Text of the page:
Ottawa gets reacquainted with winter
People & Places

Ottawa gets reacquainted with winter

Mel and Emma LaFloor, shown in photo above, weren’t the only ones trying to dig out after Tuesday’s winter wallop. Across the city, Ottawans grappled with a return to snow.

Ottawa residents awoke Tuesday to a winter wonderland — with teeth.

Environment Canada issued a winter storm warning for Ottawa and other parts of Ontario on Monday predicting “hazardous” winter conditions, with a total of 20 to 30 centimetres of snow. Snow bucketed down during the night, with winds between 30 and 50 kilometres per hour. An additional 10 to 20 centimetres are expected Tuesday.

Temperatures were in minus double-digits, with the wind chill pushing the thermometer below minus 20 degrees.

Although many Ottawa residents lamented the lack of snow during Christmas, responses were mixed to the city’s first big dump of powder.

Travellers will be most affected, by road and by air. The MacKenzie King Bridge was closed to buses earlier Tuesday due to the snow, according to OC Transpo, while other buses and vehicles were often stuck spinning their wheels due to the snow accumulation.

The Ottawa airport warned commuters in a tweet to check flights with their carrier before flying, due to the storm here and in Toronto. Personnel were working hard to keep the airport as snow-free as possible.

A list of departures and arrivals on the website signalled cancellations and delays in red and orange text to places like Moncton, Halifax and Toronto.

Krista Kealey, a representative for the Ottawa Airport Authority, said two dozen departures and 19 arrivals have been cancelled. A handful of delays will also affect flights throughout the day, but they’re working to resolve them.

“It’s been very quiet in the terminal. We work really hard with our carrier partners to advise people in advance, at the very least giving them the information that we can.”

Passengers need to contact their carriers before coming to the airport, so that they can rebook or adjust their travel plans accordingly.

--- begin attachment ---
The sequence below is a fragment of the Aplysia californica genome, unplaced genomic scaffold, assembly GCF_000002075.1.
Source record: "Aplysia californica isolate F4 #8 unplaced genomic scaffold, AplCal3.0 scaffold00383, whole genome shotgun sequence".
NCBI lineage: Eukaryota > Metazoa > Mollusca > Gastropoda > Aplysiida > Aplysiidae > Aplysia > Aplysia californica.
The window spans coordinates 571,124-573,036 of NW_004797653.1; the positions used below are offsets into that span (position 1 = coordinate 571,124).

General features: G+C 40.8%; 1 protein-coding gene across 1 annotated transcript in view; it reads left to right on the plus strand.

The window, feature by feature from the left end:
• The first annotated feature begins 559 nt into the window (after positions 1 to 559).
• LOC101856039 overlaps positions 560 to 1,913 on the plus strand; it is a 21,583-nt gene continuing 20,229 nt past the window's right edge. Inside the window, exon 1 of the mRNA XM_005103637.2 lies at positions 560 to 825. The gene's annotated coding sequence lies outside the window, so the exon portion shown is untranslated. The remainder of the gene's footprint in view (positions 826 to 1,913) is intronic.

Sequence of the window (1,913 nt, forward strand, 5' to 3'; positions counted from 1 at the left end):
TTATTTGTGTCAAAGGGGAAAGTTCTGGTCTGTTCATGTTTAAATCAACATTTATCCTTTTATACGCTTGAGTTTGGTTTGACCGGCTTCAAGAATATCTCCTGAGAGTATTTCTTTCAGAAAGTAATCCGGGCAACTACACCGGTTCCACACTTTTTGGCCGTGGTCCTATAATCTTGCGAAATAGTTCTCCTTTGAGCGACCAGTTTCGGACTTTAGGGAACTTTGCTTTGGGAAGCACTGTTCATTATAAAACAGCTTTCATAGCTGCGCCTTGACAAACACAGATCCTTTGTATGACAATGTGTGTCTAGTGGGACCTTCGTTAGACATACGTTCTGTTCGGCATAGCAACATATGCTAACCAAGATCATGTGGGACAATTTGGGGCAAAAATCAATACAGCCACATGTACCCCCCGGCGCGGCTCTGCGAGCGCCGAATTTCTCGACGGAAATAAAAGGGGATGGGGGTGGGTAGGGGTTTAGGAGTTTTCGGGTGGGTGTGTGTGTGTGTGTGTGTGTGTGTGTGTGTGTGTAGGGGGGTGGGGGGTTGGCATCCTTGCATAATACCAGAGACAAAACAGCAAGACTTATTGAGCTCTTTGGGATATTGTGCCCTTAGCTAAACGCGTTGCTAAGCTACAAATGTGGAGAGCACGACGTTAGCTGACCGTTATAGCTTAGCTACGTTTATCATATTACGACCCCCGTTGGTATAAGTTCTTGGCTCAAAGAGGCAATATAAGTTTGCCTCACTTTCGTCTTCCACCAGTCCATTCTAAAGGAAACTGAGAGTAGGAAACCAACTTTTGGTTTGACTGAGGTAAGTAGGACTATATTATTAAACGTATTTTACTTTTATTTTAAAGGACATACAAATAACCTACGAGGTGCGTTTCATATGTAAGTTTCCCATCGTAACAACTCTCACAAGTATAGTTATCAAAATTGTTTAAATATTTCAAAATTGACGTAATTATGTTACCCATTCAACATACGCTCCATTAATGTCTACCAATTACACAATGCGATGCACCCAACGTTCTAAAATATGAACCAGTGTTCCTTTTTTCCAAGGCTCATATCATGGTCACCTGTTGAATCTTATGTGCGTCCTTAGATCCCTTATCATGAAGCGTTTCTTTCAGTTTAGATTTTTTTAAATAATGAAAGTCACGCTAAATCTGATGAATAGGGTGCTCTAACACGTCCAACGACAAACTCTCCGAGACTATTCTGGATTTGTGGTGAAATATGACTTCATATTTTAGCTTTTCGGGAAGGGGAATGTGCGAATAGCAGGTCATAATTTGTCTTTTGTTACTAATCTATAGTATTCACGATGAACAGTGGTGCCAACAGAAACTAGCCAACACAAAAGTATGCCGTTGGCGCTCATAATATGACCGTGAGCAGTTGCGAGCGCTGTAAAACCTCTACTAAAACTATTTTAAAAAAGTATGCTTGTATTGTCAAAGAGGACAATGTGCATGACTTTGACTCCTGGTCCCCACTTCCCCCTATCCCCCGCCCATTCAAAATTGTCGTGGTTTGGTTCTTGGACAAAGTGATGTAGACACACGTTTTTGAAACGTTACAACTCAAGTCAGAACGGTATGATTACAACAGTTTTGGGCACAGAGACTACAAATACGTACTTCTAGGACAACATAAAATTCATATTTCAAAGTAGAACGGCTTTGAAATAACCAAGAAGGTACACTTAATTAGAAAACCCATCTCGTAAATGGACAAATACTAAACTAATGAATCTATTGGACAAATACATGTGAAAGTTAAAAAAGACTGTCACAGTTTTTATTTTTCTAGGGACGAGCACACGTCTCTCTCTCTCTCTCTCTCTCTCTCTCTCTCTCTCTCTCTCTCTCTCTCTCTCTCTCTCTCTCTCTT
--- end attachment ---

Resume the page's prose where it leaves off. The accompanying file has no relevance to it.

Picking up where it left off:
Kealey said Wednesday’s flights may still be affected by the storm, even if it tapers off here, as it moves from west to east.

“It’s hard to say, because once the airline aviation system gets disrupted, it can take a bit of time to get it to a normal state,” she said. “Hopefully it will be short-lived and things will be back to normal for tomorrow.”

Reported road collisions in the city have been lower than expected.

Cst. Chuck Benoit, spokesman for the Ottawa police, said that as of 10:30 a.m. Tuesday morning 13 collisions were reported. This is an extremely low number for a storm of this size, he said.

“Usually we have an average of 50 in a 24 hour span on a regular day, although in a winter storm, you’re looking at doubling or tripling numbers.”

He said the numbers will probably increase as the day goes on, but because it’s still the holiday season, fewer people are on the roads.

“We are asking drivers to take their time,” said Benoit. “Give some space between vehicles, and don’t rush towards intersections, because that’s where a lot of collisions are taking place.”

He said drivers need to remember that braking distances are much shorter during winter conditions.

An overnight parking ban will be in effect from 1 a.m. to 7 a.m. to allow the city to plow the streets.

And snow clearing companies that had suffered from a lack of snow this season suddenly found themselves very busy.

This was the first big storm to test the city’s much-lauded Where is my Plow? application, which uses GPS to provide real-time estimates for snow clearing of residential streets. City councillors such as Tim Tierney and Eli El-Chantiry had taken to Twitter Monday night to promote the app ahead of the promised storm. However, complaints about the commonly received response — “There are no plowing operations at this time. Please check again later” — flooded Twitter.

The City of Ottawa acknowledged the problem, posting on its website that it was  “currently experiencing intermittent technical difficulties with this web application.” A representative for the city was not immediately available for comment but a tweet on Tuesday afternoon suggested the problem had been resolved.

Environment Canada says snow should taper off later Tuesday, but advises people to be cautious of blowing and accumulated snow on highways, walkways, city streets, and parking lots, and the possibility of zero visibility at times.